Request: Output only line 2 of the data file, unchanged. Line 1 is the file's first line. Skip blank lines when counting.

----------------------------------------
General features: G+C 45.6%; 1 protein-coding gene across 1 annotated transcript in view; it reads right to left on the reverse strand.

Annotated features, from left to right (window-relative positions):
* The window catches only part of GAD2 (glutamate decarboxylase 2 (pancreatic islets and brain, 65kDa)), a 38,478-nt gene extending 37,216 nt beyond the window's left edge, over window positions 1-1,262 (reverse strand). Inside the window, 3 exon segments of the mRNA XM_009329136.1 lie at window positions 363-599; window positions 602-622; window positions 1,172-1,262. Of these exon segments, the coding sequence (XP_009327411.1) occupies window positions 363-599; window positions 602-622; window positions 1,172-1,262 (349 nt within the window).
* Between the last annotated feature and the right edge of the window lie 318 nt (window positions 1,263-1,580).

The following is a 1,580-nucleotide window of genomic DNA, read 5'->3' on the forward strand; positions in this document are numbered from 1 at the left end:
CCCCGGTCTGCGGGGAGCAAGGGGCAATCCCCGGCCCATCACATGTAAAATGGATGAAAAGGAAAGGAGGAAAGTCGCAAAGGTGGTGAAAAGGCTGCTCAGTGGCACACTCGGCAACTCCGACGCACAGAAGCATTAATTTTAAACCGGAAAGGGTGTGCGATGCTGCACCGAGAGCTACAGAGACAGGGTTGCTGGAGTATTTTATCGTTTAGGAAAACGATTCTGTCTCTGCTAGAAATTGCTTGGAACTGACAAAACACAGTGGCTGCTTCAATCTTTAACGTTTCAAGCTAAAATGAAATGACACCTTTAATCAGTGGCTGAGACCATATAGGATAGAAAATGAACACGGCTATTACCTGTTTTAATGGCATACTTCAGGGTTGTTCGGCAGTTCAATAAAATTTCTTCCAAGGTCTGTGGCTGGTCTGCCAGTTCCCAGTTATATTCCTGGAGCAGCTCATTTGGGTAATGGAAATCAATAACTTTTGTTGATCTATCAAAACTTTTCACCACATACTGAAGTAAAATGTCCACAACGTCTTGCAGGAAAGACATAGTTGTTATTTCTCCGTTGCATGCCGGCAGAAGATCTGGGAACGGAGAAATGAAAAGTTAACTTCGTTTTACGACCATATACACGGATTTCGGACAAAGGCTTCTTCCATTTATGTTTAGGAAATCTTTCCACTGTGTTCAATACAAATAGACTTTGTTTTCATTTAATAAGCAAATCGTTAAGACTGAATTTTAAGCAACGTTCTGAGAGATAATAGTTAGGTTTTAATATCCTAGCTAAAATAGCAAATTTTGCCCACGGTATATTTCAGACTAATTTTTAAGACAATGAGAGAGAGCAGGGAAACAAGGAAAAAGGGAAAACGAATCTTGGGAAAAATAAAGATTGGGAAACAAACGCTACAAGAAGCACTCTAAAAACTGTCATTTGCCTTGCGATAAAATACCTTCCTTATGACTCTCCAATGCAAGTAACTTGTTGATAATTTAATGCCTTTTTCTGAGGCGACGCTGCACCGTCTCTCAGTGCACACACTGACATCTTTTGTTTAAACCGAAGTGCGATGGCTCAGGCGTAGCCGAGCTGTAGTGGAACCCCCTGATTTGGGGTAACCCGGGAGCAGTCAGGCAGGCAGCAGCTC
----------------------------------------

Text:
Annotated features, from left to right (window-relative positions):